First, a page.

As reports circulated Wednesday about the alleged "Momo Challenge" that encourages children to harm themselves, YouTube issued a response saying no videos of the sort had been published recently on its platform.
"We want to clear something up regarding the Momo Challenge: We’ve seen no recent evidence of videos promoting the Momo Challenge on YouTube. Videos encouraging harmful and dangerous challenges are against our policies," YouTube said in a tweet. "If you see videos including harmful or dangerous challenges on YouTube, we encourage you to flag them to us immediately. These challenges are clearly against our Community Guidelines."
Facebook, which owns WhatsApp — a platform reportedly targeted by the challenge — also issued a response.
"We care about the safety of our community and want to provide assistance for people in distress. As outlined in our Community Standards, we don't allow the promotion of self-injury or suicide and will remove it when reported to us," the statement read. "We also provide people who have expressed suicidal thoughts, and people who want to reach out to a friend who may be struggling, with a number of support options and resources. These global tools and resources were developed with the help of over 70 mental health partners around the world and we’re continuously improving them to build a safer and more supportive community on Facebook."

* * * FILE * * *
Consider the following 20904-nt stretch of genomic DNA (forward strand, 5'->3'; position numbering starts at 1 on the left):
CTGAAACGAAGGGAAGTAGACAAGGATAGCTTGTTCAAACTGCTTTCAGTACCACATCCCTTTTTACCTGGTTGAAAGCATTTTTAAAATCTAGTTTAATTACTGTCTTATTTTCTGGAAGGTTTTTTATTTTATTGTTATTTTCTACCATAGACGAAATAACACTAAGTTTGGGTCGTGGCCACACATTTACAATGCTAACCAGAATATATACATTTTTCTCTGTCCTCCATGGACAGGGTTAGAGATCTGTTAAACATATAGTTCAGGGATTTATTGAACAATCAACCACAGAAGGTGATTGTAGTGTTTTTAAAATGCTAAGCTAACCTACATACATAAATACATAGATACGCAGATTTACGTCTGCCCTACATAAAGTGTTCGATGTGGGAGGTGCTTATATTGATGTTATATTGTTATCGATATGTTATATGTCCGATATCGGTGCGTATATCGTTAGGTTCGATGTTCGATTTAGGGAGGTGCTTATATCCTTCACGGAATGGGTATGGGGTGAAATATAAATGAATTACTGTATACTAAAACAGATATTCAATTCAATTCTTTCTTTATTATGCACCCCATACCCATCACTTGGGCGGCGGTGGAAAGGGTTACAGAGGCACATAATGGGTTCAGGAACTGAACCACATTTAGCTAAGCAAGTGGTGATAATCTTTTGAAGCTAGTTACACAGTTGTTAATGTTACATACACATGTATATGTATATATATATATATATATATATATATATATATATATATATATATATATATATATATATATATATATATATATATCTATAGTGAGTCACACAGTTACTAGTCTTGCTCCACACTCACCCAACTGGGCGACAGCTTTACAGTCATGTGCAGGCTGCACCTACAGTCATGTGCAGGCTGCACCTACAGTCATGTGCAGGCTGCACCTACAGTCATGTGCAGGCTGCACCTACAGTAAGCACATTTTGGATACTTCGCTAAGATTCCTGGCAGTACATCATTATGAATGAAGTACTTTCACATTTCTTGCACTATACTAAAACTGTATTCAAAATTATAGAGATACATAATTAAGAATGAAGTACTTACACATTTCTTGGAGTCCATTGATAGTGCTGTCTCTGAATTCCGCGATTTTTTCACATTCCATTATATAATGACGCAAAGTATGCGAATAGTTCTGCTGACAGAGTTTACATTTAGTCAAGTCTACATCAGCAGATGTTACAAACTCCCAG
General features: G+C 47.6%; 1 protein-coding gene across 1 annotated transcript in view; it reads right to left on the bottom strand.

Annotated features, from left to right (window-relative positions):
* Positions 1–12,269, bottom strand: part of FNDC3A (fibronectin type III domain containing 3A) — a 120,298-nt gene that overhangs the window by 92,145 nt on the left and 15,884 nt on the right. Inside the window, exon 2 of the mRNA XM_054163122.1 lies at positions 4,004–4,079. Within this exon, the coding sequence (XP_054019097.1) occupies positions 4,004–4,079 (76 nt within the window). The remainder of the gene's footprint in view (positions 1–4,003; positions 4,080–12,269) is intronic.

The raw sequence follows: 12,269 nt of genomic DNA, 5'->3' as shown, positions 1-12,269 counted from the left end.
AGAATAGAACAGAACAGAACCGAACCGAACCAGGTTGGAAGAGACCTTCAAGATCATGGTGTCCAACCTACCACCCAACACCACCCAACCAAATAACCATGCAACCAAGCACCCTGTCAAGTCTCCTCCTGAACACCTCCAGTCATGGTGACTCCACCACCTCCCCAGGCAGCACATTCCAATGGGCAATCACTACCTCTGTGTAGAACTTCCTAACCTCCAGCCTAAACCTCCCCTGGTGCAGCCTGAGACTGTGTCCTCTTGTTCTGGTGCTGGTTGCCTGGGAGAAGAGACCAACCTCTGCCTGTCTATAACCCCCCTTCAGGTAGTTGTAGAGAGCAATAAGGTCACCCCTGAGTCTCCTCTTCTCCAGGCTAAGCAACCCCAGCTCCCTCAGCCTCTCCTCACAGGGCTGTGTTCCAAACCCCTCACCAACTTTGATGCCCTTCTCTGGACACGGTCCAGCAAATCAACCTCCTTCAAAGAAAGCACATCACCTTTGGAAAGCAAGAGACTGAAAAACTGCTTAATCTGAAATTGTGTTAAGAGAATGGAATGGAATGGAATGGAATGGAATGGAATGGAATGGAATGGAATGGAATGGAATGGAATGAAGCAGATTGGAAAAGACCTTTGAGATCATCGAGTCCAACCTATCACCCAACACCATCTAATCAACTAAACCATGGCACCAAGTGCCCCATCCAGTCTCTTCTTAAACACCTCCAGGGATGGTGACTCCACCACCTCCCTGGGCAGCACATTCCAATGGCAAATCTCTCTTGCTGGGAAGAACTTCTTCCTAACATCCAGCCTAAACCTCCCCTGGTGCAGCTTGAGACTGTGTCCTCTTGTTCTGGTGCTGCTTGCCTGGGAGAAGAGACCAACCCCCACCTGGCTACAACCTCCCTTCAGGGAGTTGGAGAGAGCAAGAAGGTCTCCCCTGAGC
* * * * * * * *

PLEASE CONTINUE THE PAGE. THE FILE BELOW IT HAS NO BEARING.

YouTube's response came hours before Kim Kardashian pleaded for YouTube to police the challenge in an Instagram story on Wednesday afternoon.
The "Momo Challenge" first garnered worldwide attention in 2018. The challenge starts when a child receives a message on WhatsApp or Facebook Messenger from a person presenting themselves as "Momo." That person then instructs the child to complete dangerous tasks, such as self-harm and suicide.
The fears about the alleged viral challenge cropped up again over the weekend, when the Police Service of Northern Ireland shared a warning about the challenge on its Facebook page. That post garnered more than 9,000 shares and thousands of comments, prompting a worldwide spread of panic from parents.
There is no evidence that the Momo Challenge has been linked to the death or self-harm of any child in the United States, though there are unconfirmed rumors of suicides by teens as a result of the game abroad.
Alex Hider is a writer for the E.W. Scripps National Desk. Follow him on Twitter @alexhider.